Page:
The notion of an American way of war informs how scholars, policymakers, and strategists understand how Americans fight. A way of war—defined as a society’s cultural preferences for waging war—is not static. Change can occur as a result of important cultural events, often in the form of traumatic experiences or major social transformations. A way of war is therefore the malleable product of culturally significant past experiences. Reflecting several underlying cultural ideals, the current American way of war consists of three primary tenets—the desire for moral clarity, the primacy of technology, and the centrality of scientific management systems—which combine to create a preference for decisive, large-scale conventional wars with clear objectives and an aversion to morally ambiguous low-intensity conflicts that is relevant to planners because it helps them address American strategic vulnerabilities.
Many strategies have been devised by empires over centuries, these strategies and decisions have helped shape the world as it is in its present state. The author explains how strategic decisions made in the past were the wrong decisions in his opinion, as John Perkins had seen first hand the devastation that could be caused by the American government in its pursuit for a “global empire”.
After the collapse of the Soviet Union, the United States was the unquestioned hegemon of the western world acting in a unipolar world. However, recently the United States has fallen into a series of deprival causing its reputation to fall as a state. Despite this, under the Bush Doctrine, the United States currently has a preemptive hegemonic imperative policy. Under this policy, the United States takes into account that the world is a perilous environment in need of a leader to guide and to control the various rebel states unipolarly. Under this policy though, the United States acts alone with no assistance from other states or institutions. Global intuitions that would assist under other types of policies are flagrantly disregarded in this policy in spite of its emphasis on the international level. As well as not participating in international institutions, this policy states that the United States should act entirely in its own wisdom. The UN (the United Nations), GATT (General Agreement of Tariffs and Trade), along with other institutions advice is not heeded within this self-made policy. Though the United States currently acknowledges these global organizations, it no longer takes them into account with severity. Instead of acting under the international system, the United States currently acts through its military, and large economy to instill fear within the various actors in the intercontinental system. According to this philosophy the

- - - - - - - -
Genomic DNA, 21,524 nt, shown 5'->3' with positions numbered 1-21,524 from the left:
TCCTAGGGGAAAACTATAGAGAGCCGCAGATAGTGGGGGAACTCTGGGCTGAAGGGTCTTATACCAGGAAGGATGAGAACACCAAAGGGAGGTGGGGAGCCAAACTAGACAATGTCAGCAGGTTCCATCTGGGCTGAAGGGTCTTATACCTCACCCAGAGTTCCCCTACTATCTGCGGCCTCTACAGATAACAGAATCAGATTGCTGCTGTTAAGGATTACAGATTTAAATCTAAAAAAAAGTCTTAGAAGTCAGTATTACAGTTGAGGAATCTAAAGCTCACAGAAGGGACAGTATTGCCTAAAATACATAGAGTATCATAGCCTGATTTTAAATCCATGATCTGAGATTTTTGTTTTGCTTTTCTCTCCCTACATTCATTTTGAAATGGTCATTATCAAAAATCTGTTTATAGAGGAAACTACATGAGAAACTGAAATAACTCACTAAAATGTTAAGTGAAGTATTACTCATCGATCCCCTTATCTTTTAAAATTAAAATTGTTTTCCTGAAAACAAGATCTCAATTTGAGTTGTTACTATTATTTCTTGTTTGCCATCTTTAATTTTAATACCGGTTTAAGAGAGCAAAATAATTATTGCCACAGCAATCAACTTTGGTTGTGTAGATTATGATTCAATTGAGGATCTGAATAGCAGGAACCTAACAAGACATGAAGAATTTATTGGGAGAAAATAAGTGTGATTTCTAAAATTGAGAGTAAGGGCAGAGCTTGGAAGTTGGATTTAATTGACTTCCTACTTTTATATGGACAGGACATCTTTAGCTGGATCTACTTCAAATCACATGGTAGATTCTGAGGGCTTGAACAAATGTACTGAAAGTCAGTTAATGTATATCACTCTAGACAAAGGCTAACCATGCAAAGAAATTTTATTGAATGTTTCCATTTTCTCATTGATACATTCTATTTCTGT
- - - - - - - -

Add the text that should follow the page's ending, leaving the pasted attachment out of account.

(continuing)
The current international system is fragmenting rapidly since the end of the Cold War. A lot of regions in the world are still trying to find the balance of power in the international system, which the U.S. often intervenes to provide its brand of “global leadership”. Some countries like China are emerging as a global power since a few years ago. Subsequently, this will lead to a major threat to the U.S. status as a global major power. The rise of power by China in the international scene signifies the unpredictable nature of the international system. I would argue that the three most critical challenges for the U.S. arising out of this environment are the future world globalization that will cause a conflict between its domestic and foreign policy, the rise of China as a global power, and the ever globalization of terrorism. I believe that the U.S. should be pragmatic in handling its foreign policy and handle each situation independently without a fix doctrine in order to minimize the unintended consequences produced by the globalization of the world.
Revisionist states are seen as “challengers” who wants a “new place or share for themselves in global society” proportionate with their power. Revisionist states are generally unsatisfied with their position in the international society. They have a wish to modify the rules by which affairs among countries work. Robert Gilpin who is amid pragmatist scholars, offers possibly the most precise discussion of revisionist and status quo positioning. He simplifies by breaking down the rules of the game into rather more operationalizable components: the distribution of power, the chain of command of status, rights and norms that oversee relations among states.